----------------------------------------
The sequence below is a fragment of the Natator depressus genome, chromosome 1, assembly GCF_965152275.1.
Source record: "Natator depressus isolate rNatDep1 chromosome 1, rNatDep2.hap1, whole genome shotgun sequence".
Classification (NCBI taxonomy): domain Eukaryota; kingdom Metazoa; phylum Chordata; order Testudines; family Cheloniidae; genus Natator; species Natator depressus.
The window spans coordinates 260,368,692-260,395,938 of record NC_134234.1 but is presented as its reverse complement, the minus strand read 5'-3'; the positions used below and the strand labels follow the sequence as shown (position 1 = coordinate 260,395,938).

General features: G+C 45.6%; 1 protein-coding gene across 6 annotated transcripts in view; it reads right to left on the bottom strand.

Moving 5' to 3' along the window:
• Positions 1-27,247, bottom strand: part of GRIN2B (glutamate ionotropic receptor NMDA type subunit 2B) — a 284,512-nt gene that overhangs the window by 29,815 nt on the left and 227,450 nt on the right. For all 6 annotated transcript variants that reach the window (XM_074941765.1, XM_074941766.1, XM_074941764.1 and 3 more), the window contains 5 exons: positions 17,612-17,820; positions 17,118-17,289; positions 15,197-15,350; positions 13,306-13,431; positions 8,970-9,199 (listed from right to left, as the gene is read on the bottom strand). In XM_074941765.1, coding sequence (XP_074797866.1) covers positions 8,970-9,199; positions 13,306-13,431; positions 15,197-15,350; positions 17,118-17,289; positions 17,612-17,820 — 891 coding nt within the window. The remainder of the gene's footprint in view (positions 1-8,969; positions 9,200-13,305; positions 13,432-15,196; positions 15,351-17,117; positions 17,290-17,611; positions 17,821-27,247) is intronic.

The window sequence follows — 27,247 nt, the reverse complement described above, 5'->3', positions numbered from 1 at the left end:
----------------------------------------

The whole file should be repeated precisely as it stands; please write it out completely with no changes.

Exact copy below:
The sequence below is a fragment of the Natator depressus genome, chromosome 1, assembly GCF_965152275.1.
Source record: "Natator depressus isolate rNatDep1 chromosome 1, rNatDep2.hap1, whole genome shotgun sequence".
Classification (NCBI taxonomy): domain Eukaryota; kingdom Metazoa; phylum Chordata; order Testudines; family Cheloniidae; genus Natator; species Natator depressus.
The window spans coordinates 260,368,692-260,395,938 of record NC_134234.1 but is presented as its reverse complement, the minus strand read 5'-3'; the positions used below and the strand labels follow the sequence as shown (position 1 = coordinate 260,395,938).

General features: G+C 45.6%; 1 protein-coding gene across 6 annotated transcripts in view; it reads right to left on the bottom strand.

Moving 5' to 3' along the window:
• Positions 1-27,247, bottom strand: part of GRIN2B (glutamate ionotropic receptor NMDA type subunit 2B) — a 284,512-nt gene that overhangs the window by 29,815 nt on the left and 227,450 nt on the right. For all 6 annotated transcript variants that reach the window (XM_074941765.1, XM_074941766.1, XM_074941764.1 and 3 more), the window contains 5 exons: positions 17,612-17,820; positions 17,118-17,289; positions 15,197-15,350; positions 13,306-13,431; positions 8,970-9,199 (listed from right to left, as the gene is read on the bottom strand). In XM_074941765.1, coding sequence (XP_074797866.1) covers positions 8,970-9,199; positions 13,306-13,431; positions 15,197-15,350; positions 17,118-17,289; positions 17,612-17,820 — 891 coding nt within the window. The remainder of the gene's footprint in view (positions 1-8,969; positions 9,200-13,305; positions 13,432-15,196; positions 15,351-17,117; positions 17,290-17,611; positions 17,821-27,247) is intronic.

The window sequence follows — 27,247 nt, the reverse complement described above, 5'->3', positions numbered from 1 at the left end: